Inverarity (inverarity) wrote,
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inverarity

Book Review: Seveneves, by Neal Stephenson

The Moon blows up. Humanity splits into seven tribes.


Seveneves

Harper Collins, 2015, 867 pages



What would happen if the world were ending?

A catastrophic event renders the earth a ticking time bomb. In a feverish race against the inevitable, nations around the globe band together to devise an ambitious plan to ensure the survival of humanity far beyond our atmosphere, in outer space.

But the complexities and unpredictability of human nature coupled with unforeseen challenges and dangers threaten the intrepid pioneers, until only a handful of survivors remain....

Five thousand years later, their progeny - seven distinct races now three billion strong - embark on yet another audacious journey into the unknown...to an alien world utterly transformed by cataclysm and time: Earth.

A writer of dazzling genius and imaginative vision, Neal Stephenson combines science, philosophy, technology, psychology, and literature in a magnificent work of speculative fiction that offers a portrait of a future that is both extraordinary and eerily recognizable. As he did in Anathem, Cryptonomicon, the Baroque Cycle, and Reamde, Stephenson explores some of our biggest ideas and perplexing challenges in a breathtaking saga that is daring, engrossing, and altogether brilliant.




A lot of SF authors get compared to Heinlein. John Scalzi, for instance - who is at best a watered-down milquetoast version of Heinlein. Charles Stross wrote a credible homage/send-up of Heinlein with Saturn's Children. But to me, the most viable heir to the Heinleinian throne is an author who's been one of my very favorites for years, even if I haven't kept up with all of his most recent novels - Neal Stephenson.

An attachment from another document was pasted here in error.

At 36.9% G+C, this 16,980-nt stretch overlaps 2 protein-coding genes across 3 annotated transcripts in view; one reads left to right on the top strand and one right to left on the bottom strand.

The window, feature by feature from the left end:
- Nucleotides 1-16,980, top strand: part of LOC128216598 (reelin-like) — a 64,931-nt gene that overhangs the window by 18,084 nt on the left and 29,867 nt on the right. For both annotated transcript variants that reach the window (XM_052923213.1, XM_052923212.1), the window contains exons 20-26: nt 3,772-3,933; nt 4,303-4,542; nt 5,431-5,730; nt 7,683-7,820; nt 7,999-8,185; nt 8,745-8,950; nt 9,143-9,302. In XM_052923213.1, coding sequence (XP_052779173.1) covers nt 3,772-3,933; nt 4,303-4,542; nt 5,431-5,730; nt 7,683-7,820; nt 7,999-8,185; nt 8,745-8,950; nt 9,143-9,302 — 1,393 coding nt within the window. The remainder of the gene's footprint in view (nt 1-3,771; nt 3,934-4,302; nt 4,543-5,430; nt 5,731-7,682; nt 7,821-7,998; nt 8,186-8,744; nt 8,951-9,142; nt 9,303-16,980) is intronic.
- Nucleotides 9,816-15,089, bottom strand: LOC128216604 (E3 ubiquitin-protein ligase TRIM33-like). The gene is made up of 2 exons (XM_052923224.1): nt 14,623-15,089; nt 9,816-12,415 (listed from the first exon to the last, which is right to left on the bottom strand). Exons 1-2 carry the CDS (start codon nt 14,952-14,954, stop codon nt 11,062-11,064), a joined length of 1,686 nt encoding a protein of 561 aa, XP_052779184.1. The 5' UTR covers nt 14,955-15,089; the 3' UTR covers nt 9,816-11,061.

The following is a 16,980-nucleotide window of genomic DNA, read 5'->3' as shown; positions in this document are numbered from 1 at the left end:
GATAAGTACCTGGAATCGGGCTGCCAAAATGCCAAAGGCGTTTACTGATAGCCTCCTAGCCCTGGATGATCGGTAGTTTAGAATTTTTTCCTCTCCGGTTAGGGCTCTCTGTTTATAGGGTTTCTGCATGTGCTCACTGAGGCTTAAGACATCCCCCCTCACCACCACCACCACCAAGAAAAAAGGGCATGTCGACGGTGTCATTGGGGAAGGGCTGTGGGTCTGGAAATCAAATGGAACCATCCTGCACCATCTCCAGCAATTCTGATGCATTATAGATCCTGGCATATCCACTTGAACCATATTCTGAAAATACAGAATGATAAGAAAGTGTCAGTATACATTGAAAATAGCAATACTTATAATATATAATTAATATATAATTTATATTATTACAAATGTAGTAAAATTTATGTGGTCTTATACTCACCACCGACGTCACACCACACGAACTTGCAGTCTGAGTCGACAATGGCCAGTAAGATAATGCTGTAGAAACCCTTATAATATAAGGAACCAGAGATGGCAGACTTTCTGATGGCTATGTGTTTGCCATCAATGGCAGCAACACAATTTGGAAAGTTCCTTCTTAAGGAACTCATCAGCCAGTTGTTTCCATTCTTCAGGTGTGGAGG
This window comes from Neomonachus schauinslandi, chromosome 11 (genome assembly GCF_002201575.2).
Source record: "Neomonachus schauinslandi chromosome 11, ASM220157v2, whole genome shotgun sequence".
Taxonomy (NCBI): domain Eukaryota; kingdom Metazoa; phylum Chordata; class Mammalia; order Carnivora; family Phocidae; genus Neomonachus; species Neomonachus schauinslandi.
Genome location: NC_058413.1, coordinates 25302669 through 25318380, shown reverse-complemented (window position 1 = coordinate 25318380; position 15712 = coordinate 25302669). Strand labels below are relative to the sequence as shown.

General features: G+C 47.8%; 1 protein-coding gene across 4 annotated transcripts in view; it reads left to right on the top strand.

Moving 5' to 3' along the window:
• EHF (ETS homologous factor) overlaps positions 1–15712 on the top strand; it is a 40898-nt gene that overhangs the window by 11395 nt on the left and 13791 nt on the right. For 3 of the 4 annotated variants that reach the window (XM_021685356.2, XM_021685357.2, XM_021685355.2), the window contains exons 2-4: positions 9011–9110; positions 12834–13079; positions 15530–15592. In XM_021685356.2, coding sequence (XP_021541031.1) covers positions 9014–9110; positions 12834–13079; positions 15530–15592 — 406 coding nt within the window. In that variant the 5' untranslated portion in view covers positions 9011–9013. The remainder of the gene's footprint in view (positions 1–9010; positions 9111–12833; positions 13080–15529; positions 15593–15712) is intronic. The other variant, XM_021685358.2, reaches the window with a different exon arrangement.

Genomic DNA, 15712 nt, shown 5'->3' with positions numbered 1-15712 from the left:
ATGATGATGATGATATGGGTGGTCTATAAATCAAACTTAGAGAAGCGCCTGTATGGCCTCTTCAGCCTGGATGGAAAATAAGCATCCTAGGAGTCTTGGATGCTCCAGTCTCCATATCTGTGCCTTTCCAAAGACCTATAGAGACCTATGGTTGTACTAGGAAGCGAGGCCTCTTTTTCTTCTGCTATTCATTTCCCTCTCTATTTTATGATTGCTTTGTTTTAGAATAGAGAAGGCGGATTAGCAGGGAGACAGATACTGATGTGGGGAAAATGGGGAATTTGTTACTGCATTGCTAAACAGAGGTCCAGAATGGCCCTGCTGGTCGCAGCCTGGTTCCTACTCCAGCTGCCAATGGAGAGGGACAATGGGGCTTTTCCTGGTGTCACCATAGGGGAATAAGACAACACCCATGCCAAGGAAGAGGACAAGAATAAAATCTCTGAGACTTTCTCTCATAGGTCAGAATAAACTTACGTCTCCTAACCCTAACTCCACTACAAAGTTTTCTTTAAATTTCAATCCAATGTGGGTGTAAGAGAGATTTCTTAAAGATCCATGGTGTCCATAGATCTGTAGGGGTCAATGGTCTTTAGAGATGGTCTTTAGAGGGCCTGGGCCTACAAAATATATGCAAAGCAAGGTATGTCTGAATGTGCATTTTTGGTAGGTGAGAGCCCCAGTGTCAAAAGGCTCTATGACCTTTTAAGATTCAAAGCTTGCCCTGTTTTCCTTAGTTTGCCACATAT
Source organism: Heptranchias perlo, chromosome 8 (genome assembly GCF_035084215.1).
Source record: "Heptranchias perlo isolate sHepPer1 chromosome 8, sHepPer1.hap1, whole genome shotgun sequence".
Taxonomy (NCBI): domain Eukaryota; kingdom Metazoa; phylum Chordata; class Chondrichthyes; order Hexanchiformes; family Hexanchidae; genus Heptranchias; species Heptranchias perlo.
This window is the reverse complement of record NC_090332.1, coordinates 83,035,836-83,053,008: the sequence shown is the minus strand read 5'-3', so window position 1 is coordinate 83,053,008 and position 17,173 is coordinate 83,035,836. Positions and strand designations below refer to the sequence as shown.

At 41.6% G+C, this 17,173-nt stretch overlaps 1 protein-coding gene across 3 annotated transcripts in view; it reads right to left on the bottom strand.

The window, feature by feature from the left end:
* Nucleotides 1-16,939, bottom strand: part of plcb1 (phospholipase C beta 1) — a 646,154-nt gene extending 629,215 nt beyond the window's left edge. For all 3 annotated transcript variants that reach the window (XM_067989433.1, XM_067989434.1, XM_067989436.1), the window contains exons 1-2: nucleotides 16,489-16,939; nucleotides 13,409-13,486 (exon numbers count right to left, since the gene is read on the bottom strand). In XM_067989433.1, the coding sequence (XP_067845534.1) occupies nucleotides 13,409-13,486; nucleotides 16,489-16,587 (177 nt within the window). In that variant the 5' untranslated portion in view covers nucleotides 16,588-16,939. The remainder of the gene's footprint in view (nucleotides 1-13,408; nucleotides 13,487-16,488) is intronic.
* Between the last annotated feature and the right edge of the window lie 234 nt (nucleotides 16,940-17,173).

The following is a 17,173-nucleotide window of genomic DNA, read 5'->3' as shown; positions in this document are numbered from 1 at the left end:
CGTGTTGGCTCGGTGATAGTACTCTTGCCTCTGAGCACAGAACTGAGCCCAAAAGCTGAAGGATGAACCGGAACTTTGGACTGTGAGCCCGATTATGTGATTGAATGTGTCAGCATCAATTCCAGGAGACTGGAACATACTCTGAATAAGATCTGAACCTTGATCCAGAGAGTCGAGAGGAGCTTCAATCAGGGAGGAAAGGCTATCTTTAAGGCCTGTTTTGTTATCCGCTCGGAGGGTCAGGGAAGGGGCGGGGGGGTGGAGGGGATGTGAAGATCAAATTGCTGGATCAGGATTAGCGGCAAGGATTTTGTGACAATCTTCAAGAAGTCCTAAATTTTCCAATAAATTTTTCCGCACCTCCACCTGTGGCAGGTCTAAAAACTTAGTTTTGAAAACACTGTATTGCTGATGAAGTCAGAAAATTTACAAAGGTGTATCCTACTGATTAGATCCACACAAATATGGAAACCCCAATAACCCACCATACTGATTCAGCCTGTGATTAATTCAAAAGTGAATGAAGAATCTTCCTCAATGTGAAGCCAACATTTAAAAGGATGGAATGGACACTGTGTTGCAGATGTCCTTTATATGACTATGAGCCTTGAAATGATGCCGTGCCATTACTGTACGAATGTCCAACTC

Stephenson writes hard SF with a minimum of handwaving. There may be some handwaving, but his orbital physics and genetic science is more accurate than Heinlein's, though in Heinlein's defense, Stephenson has access to several decades of further research in those fields. In Seveneves, the biggest handwave is the premise that begins the story - the moon blows up.

No one ever really knows why or how it blows up. The mysterious cause is only referred to as "The Agent" and the best guess is that some sort of miniature black hole occurred, but the moon suddenly disintegrates into billions and billions of pieces. Observing actual, believable physics, "blowing up" does not mean the moon disappears in a cloud of dust. Instead, the mass of the moon remains more or less where it was, held in place by gravity, so the Earth is not devastated by runaway tidal waves or anything Hollywoodish like that.

Until a little later, when for complicated reasons explained by the Neil Tyson Degrasse character, some of those pieces of the moon begin colliding and setting up a chain reaction that results in a "hard rain" falling on Earth - basically devastating the surface of the planet and rendering it uninhabitable for about five thousand years.

So the first thing to know about Seveneves is that it is really two stories in one. Stephenson writes huge books, so this could easily have been two novels, the story of the events immediately after the Agent, and the sequel, taking place five thousand years later. The first half of the book is about how Earth deals with the realization that they are doomed. All the nations cooperate (more or less) to launch enough citizens into orbital "space arks" to keep humanity alive. There are politics and complications and a lot of interpersonal drama, but its mostly a hard SF adventure about surviving the coming apocalypse.